This week, Sony's livin' la vida Vita, Clearwire's losing money at Light speed and Nintendo's catching up to the big kids.
Scott is a developer who has worked on projects of varying sizes, including all of the PLuGHiTz Corporation properties. He is also known in the gaming world for his time supporting the DDR community, through DDRLover and hosting tournaments throughout the Tampa Bar Area. Currently, when he is not working on software projects or hosting F5 Live: Refreshing Technology, Scott can often be found returning to his high school days working with the Foundation for Inspiration and Recognition of Science and Technology (FIRST), mentoring teams and judging engineering notebooks at competitions. He has also helped found a student software learning group, the ASCII Warriors.
With over ten years of audio engineering experience, Nick's addition to PLuGHiTz Corporation is best served when he is behind the mixing board every Sunday night to produce the audio side of F5 Live: Refreshing Technology, Piltch Point and PLuGHiTz Live Night Cap. While mixing live every week, his previous radio show hosting experience gives him the ability to co-host as well, giving each show a unique flare with his slightly off-center, yet still realistic take on all things tech. An integral part of the show, you can find Nick always enveloped in coming up with new (and sometimes crazy) ideas and content for the show and you can always expect the most direct opinion on the stories that he feels need to be shared with the world. During the few hours where Nick isn't sleeping or working on ways to improve the company, he spends his free time going to hockey and football games and playing the latest titles on Xbox 360. Email him for his gamertag and add him today for a fun escape from the normal monotony and annoyance that the Xbox LIVE gaming community can sometimes be!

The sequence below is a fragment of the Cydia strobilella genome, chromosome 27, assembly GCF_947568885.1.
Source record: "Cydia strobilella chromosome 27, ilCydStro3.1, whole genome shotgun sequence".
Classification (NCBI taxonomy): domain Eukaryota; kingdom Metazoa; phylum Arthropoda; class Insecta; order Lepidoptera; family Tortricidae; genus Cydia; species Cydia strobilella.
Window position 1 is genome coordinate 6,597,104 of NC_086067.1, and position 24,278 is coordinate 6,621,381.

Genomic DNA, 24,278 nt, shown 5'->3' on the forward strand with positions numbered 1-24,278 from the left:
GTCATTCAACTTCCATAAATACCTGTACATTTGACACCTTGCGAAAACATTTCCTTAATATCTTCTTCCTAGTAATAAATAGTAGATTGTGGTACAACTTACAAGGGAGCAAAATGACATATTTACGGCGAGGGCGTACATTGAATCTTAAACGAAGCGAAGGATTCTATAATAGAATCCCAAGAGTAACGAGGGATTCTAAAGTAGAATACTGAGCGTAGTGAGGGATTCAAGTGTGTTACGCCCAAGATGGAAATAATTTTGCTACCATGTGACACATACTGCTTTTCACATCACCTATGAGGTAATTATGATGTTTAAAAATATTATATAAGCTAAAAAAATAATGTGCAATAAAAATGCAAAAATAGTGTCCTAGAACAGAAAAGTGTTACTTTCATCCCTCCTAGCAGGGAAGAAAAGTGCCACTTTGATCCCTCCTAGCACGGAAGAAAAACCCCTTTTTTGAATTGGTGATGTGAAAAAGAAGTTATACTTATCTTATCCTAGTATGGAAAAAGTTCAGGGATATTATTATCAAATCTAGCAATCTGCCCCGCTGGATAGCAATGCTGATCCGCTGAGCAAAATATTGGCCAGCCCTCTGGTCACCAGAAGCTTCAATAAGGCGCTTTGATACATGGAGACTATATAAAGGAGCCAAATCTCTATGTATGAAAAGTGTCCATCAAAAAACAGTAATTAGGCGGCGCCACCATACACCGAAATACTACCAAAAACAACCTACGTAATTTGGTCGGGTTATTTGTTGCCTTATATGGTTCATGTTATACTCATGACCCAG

Jon is a F5 Live co-host and UpStream contributor as well as the Chief Cash Officer of PLuGHiTz Corporation. We don't know how he wears so many hats so well or how he still finds time to feed his need for all things tech but some questions are best left unanswered. If you're up for a challenge go find him on Xbox Live @shinobiJon and if you figure him out...let us know.
Avram's been in love with PCs since he played original Castle Wolfenstein on an Apple II+. Before joining Tom's Hardware, for 10 years, he served as Online Editorial Director for sister sites Tom's Guide and Laptop Mag, where he programmed the CMS and many of the benchmarks. When he's not editing, writing or stumbling around trade show halls, you'll find him building Arduino robots with his son and watching every single superhero show on the CW.
Microsoft has made a bold move this week, announcing the end of an era; the most inappropriate branding in the tech industry. For the past 20 years, Microsoft has used a flag to denote its Windows line of products, but it didn't used to be that way and won't be that way much longer.